What to Know About PCOS and Pregnancy

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Polycystic ovary syndrome (PCOS) typically affects people in their childbearing years. Unfortunately, hormonal imbalances caused by PCOS can interfere with fertility. However, with the help of a healthcare team, people with PCOS can still get pregnant and have a healthy pregnancy.

This article discusses how PCOS can affect fertility and pregnancy.

How Polycystic Ovary Syndrome (PCOS) Impacts the Stages of Pregnancy

Verywell / Michela Buttignol

PCOS and Fertility

PCOS is a hormonal disorder that causes women to have infrequent or prolonged periods and to produce an excess of male hormones (androgens). It can cause irregular periods, weight gain, thinning hair and hair loss on the head, excess hair growth elsewhere on the body, and oily skin or acne.

The imbalance of reproductive hormones that develops with PCOS, along with a number of small fluid-filled cysts, can interfere with the growth and release of eggs from the ovaries (ovulation) at regular monthly intervals. This decrease—or absence—of ovulation is usually the cause of fertility issues.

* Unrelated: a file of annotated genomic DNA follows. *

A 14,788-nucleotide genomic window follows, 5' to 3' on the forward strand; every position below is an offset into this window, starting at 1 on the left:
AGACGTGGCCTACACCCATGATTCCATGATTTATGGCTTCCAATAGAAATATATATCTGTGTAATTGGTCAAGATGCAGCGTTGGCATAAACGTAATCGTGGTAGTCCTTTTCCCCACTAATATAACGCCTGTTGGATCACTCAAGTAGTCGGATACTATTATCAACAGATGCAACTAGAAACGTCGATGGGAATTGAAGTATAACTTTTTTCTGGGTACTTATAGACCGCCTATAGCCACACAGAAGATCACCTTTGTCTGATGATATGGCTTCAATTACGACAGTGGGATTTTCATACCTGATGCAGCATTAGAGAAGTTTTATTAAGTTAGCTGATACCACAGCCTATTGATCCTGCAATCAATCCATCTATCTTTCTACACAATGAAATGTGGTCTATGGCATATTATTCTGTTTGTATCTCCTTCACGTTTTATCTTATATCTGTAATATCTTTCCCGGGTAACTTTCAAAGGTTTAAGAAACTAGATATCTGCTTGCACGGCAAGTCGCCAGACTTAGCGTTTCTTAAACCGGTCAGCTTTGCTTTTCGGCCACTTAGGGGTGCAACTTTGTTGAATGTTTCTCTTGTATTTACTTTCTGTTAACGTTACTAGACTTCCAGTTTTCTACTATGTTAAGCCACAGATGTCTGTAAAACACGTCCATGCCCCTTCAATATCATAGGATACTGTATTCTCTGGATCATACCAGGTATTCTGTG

Your healthcare provider may recommend that you try weight loss and other lifestyle changes before trying any medications to see if pregnancy can occur naturally. Research has shown that lifestyle changes can help restore ovulation and improve pregnancy rates among women with PCOS. 

Your healthcare provider may also prescribe one of the following treatments to help you get pregnant:

  • Clomiphene: This is the most common treatment for infertility in women with PCOS and is recommended by the American College of Obstetricians and Gynecologists (ACOG). Clomiphene indirectly causes eggs to mature and be released.
  • Metformin: This is not approved by the Food and Drug Administration (FDA) to treat PCOS, but it is an oral medication that can help control blood sugar levels since people with PCOS often are insulin resistant, meaning they do not use sugar in the body properly. Excess insulin can increase androgen production, causing problems with ovulation.
  • Letrozole: This drug quickly slows estrogen production and causes the body to make more follicle-stimulating hormone (FSH), which is needed for ovulation.
  • Gonadotropins: These hormones regulate the reproductive system and are given as shots to promote ovulation.